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'Hot Pink'. Photo - Linda Ross

You can use bottlebrush as a feature tree to attract birds and bees; in a regularly spaced row to screen neighbourly views; as a groundcover over an embankment; or as a low hedge at hip-height. 

Encourage an autumn flush of bottlebrush (Callistemon sp.) with a little native plant food. Trim the finished flowers 5cm behind the brushes to keep them compact and long-living.


Graham’s favourite is ‘Harkness’ which is also known as ‘Gawler hybrid’ (5m). He says it has ‘the best and longest red brushes, is a great street tree and because it’s a hybrid has no ugly seed capsules’.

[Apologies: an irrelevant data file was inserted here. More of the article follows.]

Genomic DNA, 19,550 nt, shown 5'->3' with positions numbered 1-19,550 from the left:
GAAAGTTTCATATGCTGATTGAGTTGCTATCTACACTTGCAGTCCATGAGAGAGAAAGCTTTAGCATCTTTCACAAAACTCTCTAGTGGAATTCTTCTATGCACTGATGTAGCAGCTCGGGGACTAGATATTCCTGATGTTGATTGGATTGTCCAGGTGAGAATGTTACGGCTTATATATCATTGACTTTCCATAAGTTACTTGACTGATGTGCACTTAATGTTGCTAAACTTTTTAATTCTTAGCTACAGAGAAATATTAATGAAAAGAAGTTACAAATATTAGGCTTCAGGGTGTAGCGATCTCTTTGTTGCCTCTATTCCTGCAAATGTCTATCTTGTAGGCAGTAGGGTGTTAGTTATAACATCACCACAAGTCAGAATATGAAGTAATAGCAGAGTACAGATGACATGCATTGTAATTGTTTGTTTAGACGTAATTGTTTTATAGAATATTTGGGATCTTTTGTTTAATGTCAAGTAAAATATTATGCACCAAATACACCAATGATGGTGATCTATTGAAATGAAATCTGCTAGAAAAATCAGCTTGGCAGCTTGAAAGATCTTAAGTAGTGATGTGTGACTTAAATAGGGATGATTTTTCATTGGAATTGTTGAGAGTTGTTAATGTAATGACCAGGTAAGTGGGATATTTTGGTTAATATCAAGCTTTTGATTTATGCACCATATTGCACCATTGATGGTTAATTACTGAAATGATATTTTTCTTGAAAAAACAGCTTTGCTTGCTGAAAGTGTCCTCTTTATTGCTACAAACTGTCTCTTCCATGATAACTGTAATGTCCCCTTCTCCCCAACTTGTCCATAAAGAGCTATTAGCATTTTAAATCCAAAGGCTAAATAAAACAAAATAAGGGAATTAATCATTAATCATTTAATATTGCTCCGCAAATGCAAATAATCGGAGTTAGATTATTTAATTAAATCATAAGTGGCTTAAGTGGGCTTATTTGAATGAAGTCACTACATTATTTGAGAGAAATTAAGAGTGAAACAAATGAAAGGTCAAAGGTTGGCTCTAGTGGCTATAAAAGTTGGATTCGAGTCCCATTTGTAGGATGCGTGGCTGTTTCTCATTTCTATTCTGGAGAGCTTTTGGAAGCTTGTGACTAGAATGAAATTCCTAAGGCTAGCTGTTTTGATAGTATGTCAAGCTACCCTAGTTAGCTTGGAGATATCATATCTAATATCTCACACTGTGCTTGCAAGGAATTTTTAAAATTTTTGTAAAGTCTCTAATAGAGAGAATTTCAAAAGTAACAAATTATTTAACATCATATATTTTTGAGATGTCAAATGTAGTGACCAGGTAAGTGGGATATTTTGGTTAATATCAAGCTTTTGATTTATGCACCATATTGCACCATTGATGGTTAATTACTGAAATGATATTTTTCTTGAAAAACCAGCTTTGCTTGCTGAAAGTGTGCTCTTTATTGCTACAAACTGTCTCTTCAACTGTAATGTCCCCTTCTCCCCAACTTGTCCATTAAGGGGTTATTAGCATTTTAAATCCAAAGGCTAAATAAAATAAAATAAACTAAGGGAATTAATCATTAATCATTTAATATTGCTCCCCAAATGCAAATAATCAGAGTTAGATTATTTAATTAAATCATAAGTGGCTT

The best deep-pink varieties are ‘All Aglow’ (2.5m) and ‘Hot Pink’ (2m). 

A recent purple-flowering release, ‘Purple Splendour’ (2m) is on trial in Linda’s coastal garden.


Red bottle-brush (Callistemon) flower. Photo - somyot pattana/

There's a huge range available, why not spend half a day at a wildflower nursery near you to help. We like The Wildflower Place, Erina; Sydney Wildflower West Nursery, Healthcote and Newcastle Wildflower Nursery. They'll help you choose the native plant that thrive in heavy clay soils.

And don't forget eco-flo gypsum will improve drainage in clays soils


Text: Linda Ross


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Author: Linda Ross